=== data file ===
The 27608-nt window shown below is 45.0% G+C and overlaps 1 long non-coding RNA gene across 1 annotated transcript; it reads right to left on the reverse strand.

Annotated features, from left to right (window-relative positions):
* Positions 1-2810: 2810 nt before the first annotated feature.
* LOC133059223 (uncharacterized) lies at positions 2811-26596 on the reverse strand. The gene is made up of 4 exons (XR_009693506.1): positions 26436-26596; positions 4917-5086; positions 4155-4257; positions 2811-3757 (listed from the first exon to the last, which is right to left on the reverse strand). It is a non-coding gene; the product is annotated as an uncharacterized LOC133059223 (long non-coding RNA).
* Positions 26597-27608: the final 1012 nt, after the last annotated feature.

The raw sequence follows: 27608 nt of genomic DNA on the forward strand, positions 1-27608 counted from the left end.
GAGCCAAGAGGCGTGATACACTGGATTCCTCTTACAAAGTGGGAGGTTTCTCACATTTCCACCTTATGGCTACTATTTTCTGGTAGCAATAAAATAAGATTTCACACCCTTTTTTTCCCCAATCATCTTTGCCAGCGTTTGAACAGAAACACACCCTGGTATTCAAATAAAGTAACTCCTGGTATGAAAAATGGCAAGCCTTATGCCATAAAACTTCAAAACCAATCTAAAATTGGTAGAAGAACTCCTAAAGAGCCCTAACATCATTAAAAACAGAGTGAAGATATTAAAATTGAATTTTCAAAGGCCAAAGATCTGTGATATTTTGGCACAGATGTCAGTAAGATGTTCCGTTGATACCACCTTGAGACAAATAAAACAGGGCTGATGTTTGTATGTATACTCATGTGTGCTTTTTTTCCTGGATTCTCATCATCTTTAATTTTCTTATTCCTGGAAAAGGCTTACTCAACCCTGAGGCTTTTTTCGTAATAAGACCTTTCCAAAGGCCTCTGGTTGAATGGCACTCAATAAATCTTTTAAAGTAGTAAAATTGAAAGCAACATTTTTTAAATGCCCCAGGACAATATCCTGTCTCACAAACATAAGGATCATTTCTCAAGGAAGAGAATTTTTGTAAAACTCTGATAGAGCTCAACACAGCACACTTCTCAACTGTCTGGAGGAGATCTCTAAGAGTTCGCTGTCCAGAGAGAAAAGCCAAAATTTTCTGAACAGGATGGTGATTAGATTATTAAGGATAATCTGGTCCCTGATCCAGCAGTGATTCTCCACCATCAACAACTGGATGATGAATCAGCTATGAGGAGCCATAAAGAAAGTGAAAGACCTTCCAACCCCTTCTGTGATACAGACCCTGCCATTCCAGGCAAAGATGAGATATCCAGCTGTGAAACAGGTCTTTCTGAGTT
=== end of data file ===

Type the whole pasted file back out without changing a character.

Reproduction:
The 27608-nt window shown below is 45.0% G+C and overlaps 1 long non-coding RNA gene across 1 annotated transcript; it reads right to left on the reverse strand.

Annotated features, from left to right (window-relative positions):
* Positions 1-2810: 2810 nt before the first annotated feature.
* LOC133059223 (uncharacterized) lies at positions 2811-26596 on the reverse strand. The gene is made up of 4 exons (XR_009693506.1): positions 26436-26596; positions 4917-5086; positions 4155-4257; positions 2811-3757 (listed from the first exon to the last, which is right to left on the reverse strand). It is a non-coding gene; the product is annotated as an uncharacterized LOC133059223 (long non-coding RNA).
* Positions 26597-27608: the final 1012 nt, after the last annotated feature.

The raw sequence follows: 27608 nt of genomic DNA on the forward strand, positions 1-27608 counted from the left end.
GAGCCAAGAGGCGTGATACACTGGATTCCTCTTACAAAGTGGGAGGTTTCTCACATTTCCACCTTATGGCTACTATTTTCTGGTAGCAATAAAATAAGATTTCACACCCTTTTTTTCCCCAATCATCTTTGCCAGCGTTTGAACAGAAACACACCCTGGTATTCAAATAAAGTAACTCCTGGTATGAAAAATGGCAAGCCTTATGCCATAAAACTTCAAAACCAATCTAAAATTGGTAGAAGAACTCCTAAAGAGCCCTAACATCATTAAAAACAGAGTGAAGATATTAAAATTGAATTTTCAAAGGCCAAAGATCTGTGATATTTTGGCACAGATGTCAGTAAGATGTTCCGTTGATACCACCTTGAGACAAATAAAACAGGGCTGATGTTTGTATGTATACTCATGTGTGCTTTTTTTCCTGGATTCTCATCATCTTTAATTTTCTTATTCCTGGAAAAGGCTTACTCAACCCTGAGGCTTTTTTCGTAATAAGACCTTTCCAAAGGCCTCTGGTTGAATGGCACTCAATAAATCTTTTAAAGTAGTAAAATTGAAAGCAACATTTTTTAAATGCCCCAGGACAATATCCTGTCTCACAAACATAAGGATCATTTCTCAAGGAAGAGAATTTTTGTAAAACTCTGATAGAGCTCAACACAGCACACTTCTCAACTGTCTGGAGGAGATCTCTAAGAGTTCGCTGTCCAGAGAGAAAAGCCAAAATTTTCTGAACAGGATGGTGATTAGATTATTAAGGATAATCTGGTCCCTGATCCAGCAGTGATTCTCCACCATCAACAACTGGATGATGAATCAGCTATGAGGAGCCATAAAGAAAGTGAAAGACCTTCCAACCCCTTCTGTGATACAGACCCTGCCATTCCAGGCAAAGATGAGATATCCAGCTGTGAAACAGGTCTTTCTGAGTT